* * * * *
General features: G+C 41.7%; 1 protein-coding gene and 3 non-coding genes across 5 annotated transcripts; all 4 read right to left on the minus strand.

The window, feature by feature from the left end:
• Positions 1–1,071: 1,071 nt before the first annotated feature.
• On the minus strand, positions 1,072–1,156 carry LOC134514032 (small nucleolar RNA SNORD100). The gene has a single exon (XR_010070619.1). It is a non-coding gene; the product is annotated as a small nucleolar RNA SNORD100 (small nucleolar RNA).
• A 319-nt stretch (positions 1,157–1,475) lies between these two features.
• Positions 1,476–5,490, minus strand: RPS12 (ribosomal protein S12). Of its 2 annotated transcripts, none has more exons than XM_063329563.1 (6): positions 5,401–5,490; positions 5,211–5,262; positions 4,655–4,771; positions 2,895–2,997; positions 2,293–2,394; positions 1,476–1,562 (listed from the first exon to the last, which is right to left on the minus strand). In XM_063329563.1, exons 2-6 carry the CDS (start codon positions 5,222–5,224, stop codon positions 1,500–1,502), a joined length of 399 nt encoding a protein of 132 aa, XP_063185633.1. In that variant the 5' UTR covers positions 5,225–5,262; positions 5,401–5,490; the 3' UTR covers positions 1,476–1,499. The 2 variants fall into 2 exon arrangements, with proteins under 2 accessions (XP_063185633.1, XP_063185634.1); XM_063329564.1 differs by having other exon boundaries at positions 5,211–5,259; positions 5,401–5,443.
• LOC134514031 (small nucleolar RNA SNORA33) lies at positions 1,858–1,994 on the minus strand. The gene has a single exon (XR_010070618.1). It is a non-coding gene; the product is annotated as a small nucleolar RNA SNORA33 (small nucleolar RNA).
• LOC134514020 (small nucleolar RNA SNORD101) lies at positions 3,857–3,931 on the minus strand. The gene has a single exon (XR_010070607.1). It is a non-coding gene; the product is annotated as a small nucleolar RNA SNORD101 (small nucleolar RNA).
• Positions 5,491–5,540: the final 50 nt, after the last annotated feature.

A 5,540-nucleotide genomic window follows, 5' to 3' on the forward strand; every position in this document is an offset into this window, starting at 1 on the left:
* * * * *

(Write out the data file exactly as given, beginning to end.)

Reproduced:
General features: G+C 41.7%; 1 protein-coding gene and 3 non-coding genes across 5 annotated transcripts; all 4 read right to left on the minus strand.

The window, feature by feature from the left end:
• Positions 1–1,071: 1,071 nt before the first annotated feature.
• On the minus strand, positions 1,072–1,156 carry LOC134514032 (small nucleolar RNA SNORD100). The gene has a single exon (XR_010070619.1). It is a non-coding gene; the product is annotated as a small nucleolar RNA SNORD100 (small nucleolar RNA).
• A 319-nt stretch (positions 1,157–1,475) lies between these two features.
• Positions 1,476–5,490, minus strand: RPS12 (ribosomal protein S12). Of its 2 annotated transcripts, none has more exons than XM_063329563.1 (6): positions 5,401–5,490; positions 5,211–5,262; positions 4,655–4,771; positions 2,895–2,997; positions 2,293–2,394; positions 1,476–1,562 (listed from the first exon to the last, which is right to left on the minus strand). In XM_063329563.1, exons 2-6 carry the CDS (start codon positions 5,222–5,224, stop codon positions 1,500–1,502), a joined length of 399 nt encoding a protein of 132 aa, XP_063185633.1. In that variant the 5' UTR covers positions 5,225–5,262; positions 5,401–5,490; the 3' UTR covers positions 1,476–1,499. The 2 variants fall into 2 exon arrangements, with proteins under 2 accessions (XP_063185633.1, XP_063185634.1); XM_063329564.1 differs by having other exon boundaries at positions 5,211–5,259; positions 5,401–5,443.
• LOC134514031 (small nucleolar RNA SNORA33) lies at positions 1,858–1,994 on the minus strand. The gene has a single exon (XR_010070618.1). It is a non-coding gene; the product is annotated as a small nucleolar RNA SNORA33 (small nucleolar RNA).
• LOC134514020 (small nucleolar RNA SNORD101) lies at positions 3,857–3,931 on the minus strand. The gene has a single exon (XR_010070607.1). It is a non-coding gene; the product is annotated as a small nucleolar RNA SNORD101 (small nucleolar RNA).
• Positions 5,491–5,540: the final 50 nt, after the last annotated feature.

A 5,540-nucleotide genomic window follows, 5' to 3' on the forward strand; every position in this document is an offset into this window, starting at 1 on the left: